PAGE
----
Selecting the best or most appropriate finding aid for identifying sources depends almost entirely on the context of your research assignment. There is no single database or web search interface that will work for every research context; instead, you'll need to match your specific research needs to a variety of options.
Library catalog searches (i.e., Primo) can be the better choice when you are seeking in-depth, book-length treatments of a topic.
Multidisciplinary databases (i.e., JSTOR) cover a wide variety of subject areas and may include a mix of popular and scholarly sources. They can be the most appropriate choice when you just want to get a sense of what's available on a topic and when it isn't so important that you pay attention to disciplinary lenses.
Subject databases (i.e., MLA International Bibliography) cover a specific discipline and provide the widest range of access to scholarly sources. They are used for in-depth research. Which subject databases you search will be determined by who may be writing about your topic. Recommended subject databases for each discipline can be found on the "articles" tab in each library subject guide.
Books in Primo are assigned Library of Congress Subject Headings. In many ways, subject headings are a form of tagging, in that they represent the content of the material and provide ways for you to efficiently locate more materials that are conceptually related.
Here are several examples of the various ways you can use LCSH to help pinpoint what you need:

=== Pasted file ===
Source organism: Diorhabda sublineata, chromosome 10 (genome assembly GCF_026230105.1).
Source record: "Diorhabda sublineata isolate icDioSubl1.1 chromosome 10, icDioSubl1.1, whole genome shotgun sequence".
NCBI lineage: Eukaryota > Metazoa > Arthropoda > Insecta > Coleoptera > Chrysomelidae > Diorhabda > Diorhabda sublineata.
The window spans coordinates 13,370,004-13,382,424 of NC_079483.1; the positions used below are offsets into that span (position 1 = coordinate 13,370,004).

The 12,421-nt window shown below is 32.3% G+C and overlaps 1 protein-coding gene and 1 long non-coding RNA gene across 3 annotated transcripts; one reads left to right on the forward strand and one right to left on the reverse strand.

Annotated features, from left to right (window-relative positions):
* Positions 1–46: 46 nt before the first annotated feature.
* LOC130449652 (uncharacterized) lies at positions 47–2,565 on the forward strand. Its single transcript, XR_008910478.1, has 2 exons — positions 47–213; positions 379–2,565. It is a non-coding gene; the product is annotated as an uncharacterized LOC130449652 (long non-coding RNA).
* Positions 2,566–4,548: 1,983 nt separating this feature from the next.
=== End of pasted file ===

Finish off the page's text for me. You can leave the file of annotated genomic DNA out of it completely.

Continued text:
A sampling of potentially relevant books is listed below. Some titles available in print and in online format.
Keep in mind - it is not usually necessary to read a book from cover to cover to engage with the author's argument. Instead, you may focus on a particular chapter or use the index to find parts most relevant to your needs.
Collins Library uses the Library of Congress classification scheme to organize books on the shelves. Follow these tips to find the book you need.
Use the library map to find where the book is located.
If you're not sure yet what you're interested in, or you're interested in so many different aspects of the environment that you can't decide where to focus, you might want to browse through scholarly journals to see what catches your eye. Collins Library provides access to several relevant scholarly journals, including those listed below.
These subject databases may be especially useful for your research projects for this class. Depending on your topic and your angle, you may wish to search additional subject databases.
The databases listed below are examples of multidisciplinary finding aids.
Note: If you need discipline-specific resources, it is better to use the recommended subject databases under the "articles" tab in the library subject guides.
Try these strategies to become a better, more efficient searcher -- and help you find articles that you can actually use:
Tipasa is linked to your library account so you'll need to log in to use it.
Once you are logged in, either go directly to Tipasa and manually enter the information, or, if you're using a database, look for a shortcut link to automatically fill out the form:
Allow at least a week for the article to come. If your article is delivered in electronic format, you'll receive an email with a link to follow as soon as it's arrived.